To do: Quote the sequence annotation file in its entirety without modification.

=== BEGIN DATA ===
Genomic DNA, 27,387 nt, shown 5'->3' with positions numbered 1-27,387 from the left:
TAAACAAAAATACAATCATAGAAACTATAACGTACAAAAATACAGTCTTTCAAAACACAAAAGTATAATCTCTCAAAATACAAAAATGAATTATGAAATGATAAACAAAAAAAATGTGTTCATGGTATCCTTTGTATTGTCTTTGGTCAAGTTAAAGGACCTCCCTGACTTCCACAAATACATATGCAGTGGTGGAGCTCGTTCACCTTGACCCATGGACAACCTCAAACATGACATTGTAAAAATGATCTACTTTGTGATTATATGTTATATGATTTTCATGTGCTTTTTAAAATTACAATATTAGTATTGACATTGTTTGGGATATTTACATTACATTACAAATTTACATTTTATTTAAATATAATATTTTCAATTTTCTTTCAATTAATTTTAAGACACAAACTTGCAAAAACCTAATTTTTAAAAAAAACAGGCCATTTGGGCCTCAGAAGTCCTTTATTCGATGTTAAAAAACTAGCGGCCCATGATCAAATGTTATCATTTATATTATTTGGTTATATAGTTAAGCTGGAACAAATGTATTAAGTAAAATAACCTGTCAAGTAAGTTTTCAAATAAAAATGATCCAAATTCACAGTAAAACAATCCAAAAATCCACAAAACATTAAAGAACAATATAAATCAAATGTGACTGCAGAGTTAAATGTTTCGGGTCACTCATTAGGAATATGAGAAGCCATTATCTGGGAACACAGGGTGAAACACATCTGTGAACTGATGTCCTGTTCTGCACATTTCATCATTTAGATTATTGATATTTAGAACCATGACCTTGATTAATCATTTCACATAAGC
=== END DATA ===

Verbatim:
Genomic DNA, 27,387 nt, shown 5'->3' with positions numbered 1-27,387 from the left:
TAAACAAAAATACAATCATAGAAACTATAACGTACAAAAATACAGTCTTTCAAAACACAAAAGTATAATCTCTCAAAATACAAAAATGAATTATGAAATGATAAACAAAAAAAATGTGTTCATGGTATCCTTTGTATTGTCTTTGGTCAAGTTAAAGGACCTCCCTGACTTCCACAAATACATATGCAGTGGTGGAGCTCGTTCACCTTGACCCATGGACAACCTCAAACATGACATTGTAAAAATGATCTACTTTGTGATTATATGTTATATGATTTTCATGTGCTTTTTAAAATTACAATATTAGTATTGACATTGTTTGGGATATTTACATTACATTACAAATTTACATTTTATTTAAATATAATATTTTCAATTTTCTTTCAATTAATTTTAAGACACAAACTTGCAAAAACCTAATTTTTAAAAAAAACAGGCCATTTGGGCCTCAGAAGTCCTTTATTCGATGTTAAAAAACTAGCGGCCCATGATCAAATGTTATCATTTATATTATTTGGTTATATAGTTAAGCTGGAACAAATGTATTAAGTAAAATAACCTGTCAAGTAAGTTTTCAAATAAAAATGATCCAAATTCACAGTAAAACAATCCAAAAATCCACAAAACATTAAAGAACAATATAAATCAAATGTGACTGCAGAGTTAAATGTTTCGGGTCACTCATTAGGAATATGAGAAGCCATTATCTGGGAACACAGGGTGAAACACATCTGTGAACTGATGTCCTGTTCTGCACATTTCATCATTTAGATTATTGATATTTAGAACCATGACCTTGATTAATCATTTCACATAAGC